a) Pursuant to Art. 38 sec. 1 sentence 2 GG, members of the German Bundestag are representatives of the entire people. This presupposes equal rights of participation for all members of Parliament and includes the right to equal participation in the process of parliamentary policy formulation. This right of participation does not only concern the act of decision-making itself but also prior discussions. Public exchange of arguments is an essential element of democratic parliamentarianism.
In principle, the right of participation of all members of Parliament extends to committees of the German Bundestag. As committees perform an essential part of parliamentary work, they must generally be a miniature version of the Plenary and, in their composition, must mirror the composition of the Plenary. Under the principle of mirror-image compositions, a parliamentary group’s strength in the Plenary has to be mirrored as exactly as possible. This principle also applies to sub-committees, but not to bodies and functions that are merely of an organisational nature.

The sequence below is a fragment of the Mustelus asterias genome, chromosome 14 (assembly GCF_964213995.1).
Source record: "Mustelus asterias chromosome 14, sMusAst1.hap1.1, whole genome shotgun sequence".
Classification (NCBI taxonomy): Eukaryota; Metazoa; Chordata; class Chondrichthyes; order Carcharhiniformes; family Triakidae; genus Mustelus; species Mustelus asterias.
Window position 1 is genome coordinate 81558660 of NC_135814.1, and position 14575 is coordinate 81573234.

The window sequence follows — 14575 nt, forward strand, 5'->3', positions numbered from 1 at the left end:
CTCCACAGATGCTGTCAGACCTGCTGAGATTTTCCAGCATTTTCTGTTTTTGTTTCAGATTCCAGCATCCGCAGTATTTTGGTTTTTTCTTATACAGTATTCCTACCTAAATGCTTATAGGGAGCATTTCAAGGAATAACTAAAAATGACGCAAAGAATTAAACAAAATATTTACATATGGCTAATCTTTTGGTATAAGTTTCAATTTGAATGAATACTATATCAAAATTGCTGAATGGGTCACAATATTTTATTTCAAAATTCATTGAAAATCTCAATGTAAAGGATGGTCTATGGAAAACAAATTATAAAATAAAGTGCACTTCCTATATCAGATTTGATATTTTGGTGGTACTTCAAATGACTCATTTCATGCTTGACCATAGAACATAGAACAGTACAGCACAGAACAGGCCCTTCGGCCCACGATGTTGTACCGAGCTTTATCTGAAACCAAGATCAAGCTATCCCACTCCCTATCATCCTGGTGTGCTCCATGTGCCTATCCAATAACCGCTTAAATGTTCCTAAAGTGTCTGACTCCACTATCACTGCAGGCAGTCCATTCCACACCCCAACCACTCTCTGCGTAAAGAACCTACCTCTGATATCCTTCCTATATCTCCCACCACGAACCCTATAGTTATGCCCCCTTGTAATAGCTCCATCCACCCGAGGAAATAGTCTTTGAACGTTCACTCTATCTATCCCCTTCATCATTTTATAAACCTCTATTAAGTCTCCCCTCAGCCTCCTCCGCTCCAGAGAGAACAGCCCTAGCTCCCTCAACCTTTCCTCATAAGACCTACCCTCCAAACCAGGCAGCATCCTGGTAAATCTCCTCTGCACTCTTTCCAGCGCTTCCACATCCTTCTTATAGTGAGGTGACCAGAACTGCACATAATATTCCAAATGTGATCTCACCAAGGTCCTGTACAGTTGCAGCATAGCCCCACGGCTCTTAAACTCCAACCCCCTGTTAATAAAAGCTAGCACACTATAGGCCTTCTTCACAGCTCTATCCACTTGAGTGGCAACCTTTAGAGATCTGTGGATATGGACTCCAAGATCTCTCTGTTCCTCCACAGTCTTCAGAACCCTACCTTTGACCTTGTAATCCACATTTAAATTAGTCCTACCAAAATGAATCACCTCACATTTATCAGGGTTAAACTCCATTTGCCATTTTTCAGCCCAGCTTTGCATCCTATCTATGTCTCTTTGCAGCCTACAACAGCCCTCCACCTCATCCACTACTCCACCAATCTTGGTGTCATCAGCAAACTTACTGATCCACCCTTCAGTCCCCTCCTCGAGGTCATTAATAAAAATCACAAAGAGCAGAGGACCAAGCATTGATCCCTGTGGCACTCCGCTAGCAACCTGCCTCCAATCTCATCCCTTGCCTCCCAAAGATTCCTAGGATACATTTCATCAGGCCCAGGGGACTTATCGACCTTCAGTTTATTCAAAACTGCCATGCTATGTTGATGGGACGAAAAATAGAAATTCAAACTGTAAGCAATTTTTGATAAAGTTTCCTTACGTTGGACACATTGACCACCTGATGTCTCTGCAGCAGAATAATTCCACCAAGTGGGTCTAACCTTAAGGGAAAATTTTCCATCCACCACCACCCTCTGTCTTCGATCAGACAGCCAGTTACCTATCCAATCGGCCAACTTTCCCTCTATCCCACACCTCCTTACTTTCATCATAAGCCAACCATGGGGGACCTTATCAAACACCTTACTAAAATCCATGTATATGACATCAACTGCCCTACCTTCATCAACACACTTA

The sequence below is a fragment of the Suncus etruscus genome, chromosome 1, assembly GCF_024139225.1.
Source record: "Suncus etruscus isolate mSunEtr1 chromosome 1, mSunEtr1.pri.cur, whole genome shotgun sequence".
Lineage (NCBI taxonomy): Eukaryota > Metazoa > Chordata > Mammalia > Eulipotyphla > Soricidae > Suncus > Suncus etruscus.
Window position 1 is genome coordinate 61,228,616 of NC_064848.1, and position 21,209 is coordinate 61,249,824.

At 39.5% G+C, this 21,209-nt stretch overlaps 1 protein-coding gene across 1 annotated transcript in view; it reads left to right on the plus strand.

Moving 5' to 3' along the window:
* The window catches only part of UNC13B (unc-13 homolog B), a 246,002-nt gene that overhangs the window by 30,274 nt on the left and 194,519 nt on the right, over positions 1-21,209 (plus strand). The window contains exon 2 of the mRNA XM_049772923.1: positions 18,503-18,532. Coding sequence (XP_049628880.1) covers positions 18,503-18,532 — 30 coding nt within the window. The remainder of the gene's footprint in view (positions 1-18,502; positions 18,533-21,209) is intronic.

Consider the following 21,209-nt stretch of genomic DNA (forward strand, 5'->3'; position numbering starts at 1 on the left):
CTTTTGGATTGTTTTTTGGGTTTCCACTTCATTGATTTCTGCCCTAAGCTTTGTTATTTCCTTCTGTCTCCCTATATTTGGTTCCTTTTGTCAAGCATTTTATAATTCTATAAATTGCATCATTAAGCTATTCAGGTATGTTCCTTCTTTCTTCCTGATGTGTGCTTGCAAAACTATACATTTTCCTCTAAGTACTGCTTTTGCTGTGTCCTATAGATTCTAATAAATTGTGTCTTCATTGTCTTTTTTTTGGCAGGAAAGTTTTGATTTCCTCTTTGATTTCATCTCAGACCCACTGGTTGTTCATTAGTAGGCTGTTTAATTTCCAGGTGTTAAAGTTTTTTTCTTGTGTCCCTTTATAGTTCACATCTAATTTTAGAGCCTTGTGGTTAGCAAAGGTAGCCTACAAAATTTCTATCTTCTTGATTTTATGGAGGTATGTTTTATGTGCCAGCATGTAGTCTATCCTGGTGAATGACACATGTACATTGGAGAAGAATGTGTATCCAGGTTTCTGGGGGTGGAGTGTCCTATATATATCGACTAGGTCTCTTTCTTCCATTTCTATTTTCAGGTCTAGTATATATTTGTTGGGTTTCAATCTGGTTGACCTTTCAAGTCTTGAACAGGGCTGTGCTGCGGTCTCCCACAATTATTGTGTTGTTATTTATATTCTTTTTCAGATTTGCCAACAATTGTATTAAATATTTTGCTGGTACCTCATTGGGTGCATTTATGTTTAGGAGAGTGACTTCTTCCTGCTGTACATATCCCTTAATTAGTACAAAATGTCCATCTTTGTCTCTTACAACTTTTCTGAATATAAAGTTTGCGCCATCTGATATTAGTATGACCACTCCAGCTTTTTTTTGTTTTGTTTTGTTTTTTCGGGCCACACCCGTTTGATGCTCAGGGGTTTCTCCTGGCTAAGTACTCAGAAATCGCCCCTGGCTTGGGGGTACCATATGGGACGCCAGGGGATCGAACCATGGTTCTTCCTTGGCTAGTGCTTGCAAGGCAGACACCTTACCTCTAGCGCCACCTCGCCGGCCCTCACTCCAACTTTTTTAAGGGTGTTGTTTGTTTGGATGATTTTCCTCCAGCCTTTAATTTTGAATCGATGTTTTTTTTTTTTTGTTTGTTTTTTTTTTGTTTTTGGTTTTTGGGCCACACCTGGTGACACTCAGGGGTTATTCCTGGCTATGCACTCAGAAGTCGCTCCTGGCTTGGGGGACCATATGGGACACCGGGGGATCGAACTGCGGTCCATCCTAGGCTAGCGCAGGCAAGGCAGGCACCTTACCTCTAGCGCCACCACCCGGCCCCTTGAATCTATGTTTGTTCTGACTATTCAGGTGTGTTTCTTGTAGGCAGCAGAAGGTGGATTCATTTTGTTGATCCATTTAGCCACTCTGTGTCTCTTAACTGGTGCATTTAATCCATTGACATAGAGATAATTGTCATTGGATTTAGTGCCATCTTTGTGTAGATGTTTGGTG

The principle of mirror-image compositions also applies to electing members of the Bundestag to serve as members of the Mediation Committee. While, as a joint committee of two constitutional organs, the Mediation Committee cannot be compared to a Bundestag committee as such, its relevance in the context of the legislative process equals that of the Bundestag committees.